Cory Buckley is a left-handed pitcher on the Iowa Central Community College baseball team. In baseball circles, being left-handed often gives you a big advantage. Cory Buckley's life, however, has never been one of advantages.
The sophomore Criminal Justice major from Bellevue, Neb. is an example of a student who has earned everything he's attained. And right now, that's quite a bit. He was chosen by an Iowa Central panel as one of the school's two nominees for the USA Today Academic All-America team. He carries a 3.8 grade point average, was a member of the Dean's List and a first team academic all-region selection in baseball.
Cory and his mother Beth Buckley moved from California to suburban Omaha when Cory was 12. Since then the two of them have been on their own. Baseball was Cory's ticket to Iowa Central, but once here, he has embraced all phases of college life and wants to someday be an officer of the law.
Cory Buckley is a member of the Iowa Central chapter of Phi Theta Kappa, the national academic honor society for two-year schools.
``I'd like to go to a four-year school after Iowa Central and keep playing baseball and get my four-year criminal justice degree. I've always wanted to be a cop,'' he says.
Though the grades are very good now, it wasn't always that way. ``High school started off kind of rough for me. I was in the (principal's) office two or three times a week. By the time I was a senior I wasn't in any trouble. I think my situation forced me to mature faster than most kids.'' Now, he's a member of the Iowa Central chapter of Phi Theta Kappa, the national academic honor society for two-year schools.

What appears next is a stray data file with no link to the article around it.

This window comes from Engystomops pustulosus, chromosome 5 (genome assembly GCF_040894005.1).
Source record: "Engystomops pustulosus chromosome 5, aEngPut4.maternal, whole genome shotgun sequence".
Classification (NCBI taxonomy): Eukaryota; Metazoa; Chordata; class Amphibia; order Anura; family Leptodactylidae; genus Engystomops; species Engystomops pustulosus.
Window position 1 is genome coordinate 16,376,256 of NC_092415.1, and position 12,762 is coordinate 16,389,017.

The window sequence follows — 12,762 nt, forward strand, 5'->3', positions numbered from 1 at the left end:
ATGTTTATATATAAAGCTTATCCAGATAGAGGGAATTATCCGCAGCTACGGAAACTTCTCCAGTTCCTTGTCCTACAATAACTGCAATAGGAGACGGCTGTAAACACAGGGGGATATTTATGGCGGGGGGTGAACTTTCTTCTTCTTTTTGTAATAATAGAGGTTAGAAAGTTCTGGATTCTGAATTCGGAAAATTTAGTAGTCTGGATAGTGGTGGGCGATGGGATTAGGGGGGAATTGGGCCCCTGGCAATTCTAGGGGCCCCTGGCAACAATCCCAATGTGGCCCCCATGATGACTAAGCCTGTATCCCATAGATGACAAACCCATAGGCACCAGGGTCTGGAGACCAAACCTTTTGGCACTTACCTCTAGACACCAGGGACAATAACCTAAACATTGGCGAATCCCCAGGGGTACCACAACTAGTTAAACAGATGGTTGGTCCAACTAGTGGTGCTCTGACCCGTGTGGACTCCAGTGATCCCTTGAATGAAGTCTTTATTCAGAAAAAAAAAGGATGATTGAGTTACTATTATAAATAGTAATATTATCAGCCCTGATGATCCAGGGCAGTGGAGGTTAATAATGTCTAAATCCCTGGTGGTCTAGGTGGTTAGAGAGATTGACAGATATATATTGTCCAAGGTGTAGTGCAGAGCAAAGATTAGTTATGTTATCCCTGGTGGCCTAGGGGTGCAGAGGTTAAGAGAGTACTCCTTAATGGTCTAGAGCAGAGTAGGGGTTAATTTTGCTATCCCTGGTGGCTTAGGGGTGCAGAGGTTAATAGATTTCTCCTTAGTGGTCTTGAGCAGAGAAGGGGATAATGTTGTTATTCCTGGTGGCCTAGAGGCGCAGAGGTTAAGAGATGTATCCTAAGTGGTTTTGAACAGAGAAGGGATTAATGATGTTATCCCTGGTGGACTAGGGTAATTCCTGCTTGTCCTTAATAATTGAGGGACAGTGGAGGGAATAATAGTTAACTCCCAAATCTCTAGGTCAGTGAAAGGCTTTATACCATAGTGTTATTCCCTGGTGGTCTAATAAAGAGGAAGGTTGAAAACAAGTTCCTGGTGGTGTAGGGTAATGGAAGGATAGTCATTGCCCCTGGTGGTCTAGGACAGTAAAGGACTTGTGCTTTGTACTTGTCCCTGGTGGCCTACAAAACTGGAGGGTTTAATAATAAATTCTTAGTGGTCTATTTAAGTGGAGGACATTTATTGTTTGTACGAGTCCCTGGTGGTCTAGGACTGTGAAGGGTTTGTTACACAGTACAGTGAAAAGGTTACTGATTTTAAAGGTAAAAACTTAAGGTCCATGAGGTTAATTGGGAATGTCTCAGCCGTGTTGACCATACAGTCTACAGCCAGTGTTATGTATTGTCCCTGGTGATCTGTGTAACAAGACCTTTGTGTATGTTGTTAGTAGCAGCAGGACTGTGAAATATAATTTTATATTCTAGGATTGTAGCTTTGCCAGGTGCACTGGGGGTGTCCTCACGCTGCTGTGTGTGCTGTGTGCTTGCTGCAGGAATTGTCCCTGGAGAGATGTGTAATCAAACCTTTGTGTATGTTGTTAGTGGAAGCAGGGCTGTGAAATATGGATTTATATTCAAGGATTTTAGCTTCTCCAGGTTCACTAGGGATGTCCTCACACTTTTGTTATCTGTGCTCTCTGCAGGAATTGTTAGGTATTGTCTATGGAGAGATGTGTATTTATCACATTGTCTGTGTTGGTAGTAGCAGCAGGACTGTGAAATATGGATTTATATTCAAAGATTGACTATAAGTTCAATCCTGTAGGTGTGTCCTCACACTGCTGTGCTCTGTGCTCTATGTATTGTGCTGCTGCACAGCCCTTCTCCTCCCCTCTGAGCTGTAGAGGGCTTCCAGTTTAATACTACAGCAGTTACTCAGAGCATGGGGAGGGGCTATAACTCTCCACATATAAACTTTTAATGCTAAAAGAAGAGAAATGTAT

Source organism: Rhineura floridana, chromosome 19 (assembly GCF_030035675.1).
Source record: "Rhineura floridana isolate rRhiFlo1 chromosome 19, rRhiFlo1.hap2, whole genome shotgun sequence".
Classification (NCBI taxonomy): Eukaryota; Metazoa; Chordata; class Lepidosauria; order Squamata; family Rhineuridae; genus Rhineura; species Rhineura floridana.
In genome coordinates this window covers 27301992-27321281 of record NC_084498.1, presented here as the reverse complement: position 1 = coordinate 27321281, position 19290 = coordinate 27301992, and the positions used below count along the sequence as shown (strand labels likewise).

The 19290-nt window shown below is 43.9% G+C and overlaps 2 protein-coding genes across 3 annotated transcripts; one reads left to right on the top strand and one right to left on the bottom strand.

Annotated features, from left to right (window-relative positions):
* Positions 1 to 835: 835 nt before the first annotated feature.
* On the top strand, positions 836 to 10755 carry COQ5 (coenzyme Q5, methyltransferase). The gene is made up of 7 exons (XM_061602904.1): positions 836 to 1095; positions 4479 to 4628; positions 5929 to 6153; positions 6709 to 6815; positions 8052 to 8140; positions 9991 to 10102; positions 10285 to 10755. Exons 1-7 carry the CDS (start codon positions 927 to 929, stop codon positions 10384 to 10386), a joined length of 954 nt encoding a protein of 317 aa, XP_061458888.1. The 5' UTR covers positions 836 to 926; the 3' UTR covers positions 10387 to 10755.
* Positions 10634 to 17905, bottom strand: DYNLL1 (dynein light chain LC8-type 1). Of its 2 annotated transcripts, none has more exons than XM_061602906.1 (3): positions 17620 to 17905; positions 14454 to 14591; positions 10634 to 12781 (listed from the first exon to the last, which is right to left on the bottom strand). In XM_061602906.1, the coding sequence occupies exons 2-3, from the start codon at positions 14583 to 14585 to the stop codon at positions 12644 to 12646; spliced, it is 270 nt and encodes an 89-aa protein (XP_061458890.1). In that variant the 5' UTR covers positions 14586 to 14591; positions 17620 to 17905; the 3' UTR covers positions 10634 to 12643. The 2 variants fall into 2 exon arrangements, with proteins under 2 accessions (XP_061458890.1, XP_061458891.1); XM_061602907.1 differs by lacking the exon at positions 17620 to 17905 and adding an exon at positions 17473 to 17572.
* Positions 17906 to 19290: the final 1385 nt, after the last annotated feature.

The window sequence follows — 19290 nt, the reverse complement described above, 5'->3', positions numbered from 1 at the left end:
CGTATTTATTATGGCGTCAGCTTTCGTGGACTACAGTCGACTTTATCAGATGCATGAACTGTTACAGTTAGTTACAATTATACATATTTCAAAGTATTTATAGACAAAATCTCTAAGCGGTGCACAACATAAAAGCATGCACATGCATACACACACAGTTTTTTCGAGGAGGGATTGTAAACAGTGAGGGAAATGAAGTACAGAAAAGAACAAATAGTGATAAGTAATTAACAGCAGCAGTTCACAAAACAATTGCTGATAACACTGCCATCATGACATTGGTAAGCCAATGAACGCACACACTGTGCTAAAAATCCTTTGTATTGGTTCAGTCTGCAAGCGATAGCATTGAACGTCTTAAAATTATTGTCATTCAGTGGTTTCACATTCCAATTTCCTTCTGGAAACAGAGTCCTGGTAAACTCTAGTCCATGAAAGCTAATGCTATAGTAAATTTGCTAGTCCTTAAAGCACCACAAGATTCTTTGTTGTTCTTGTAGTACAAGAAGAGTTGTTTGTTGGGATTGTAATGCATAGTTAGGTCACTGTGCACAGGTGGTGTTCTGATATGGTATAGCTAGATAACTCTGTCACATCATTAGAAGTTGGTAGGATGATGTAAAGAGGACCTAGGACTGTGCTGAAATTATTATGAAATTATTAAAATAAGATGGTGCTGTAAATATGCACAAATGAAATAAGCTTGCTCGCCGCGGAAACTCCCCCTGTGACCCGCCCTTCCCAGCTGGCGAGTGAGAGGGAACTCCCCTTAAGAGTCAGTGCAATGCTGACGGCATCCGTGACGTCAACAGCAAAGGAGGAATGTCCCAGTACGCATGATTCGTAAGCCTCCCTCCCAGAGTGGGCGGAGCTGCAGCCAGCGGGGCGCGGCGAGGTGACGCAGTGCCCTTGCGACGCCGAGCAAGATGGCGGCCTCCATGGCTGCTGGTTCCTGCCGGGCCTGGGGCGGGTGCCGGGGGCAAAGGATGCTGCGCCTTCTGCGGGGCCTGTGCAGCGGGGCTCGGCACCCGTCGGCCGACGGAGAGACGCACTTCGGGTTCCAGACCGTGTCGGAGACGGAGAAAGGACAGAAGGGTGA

Focused, determined, and on course for his Associate of Arts Degree in the spring, Buckley is a perfect example of a community college success story. ``He wants to succeed every day when he wakes up,'' says his Iowa Central baseball coach Rick Pederson. Baseball, at the college level, takes time out of every day and Buckley appreciates the disciplined life that goes with it. ``Yes, it's time consuming. We work out all year long. I'm getting pushed a lot harder than I expected but that's good, it makes us better,'' he says.
When Buckley made his first visit to Iowa Central he liked what he saw. ``I liked the campus, liked the way the dorms were set up, the small classroom sizes and the baseball facilities.'' Since he's been here, he's taken advantage of the many student activities that are offered on campus.
Cory Buckley is a student who has been given little, but earned plenty. In other words, he's just the kind of person you'd want protecting your community someday.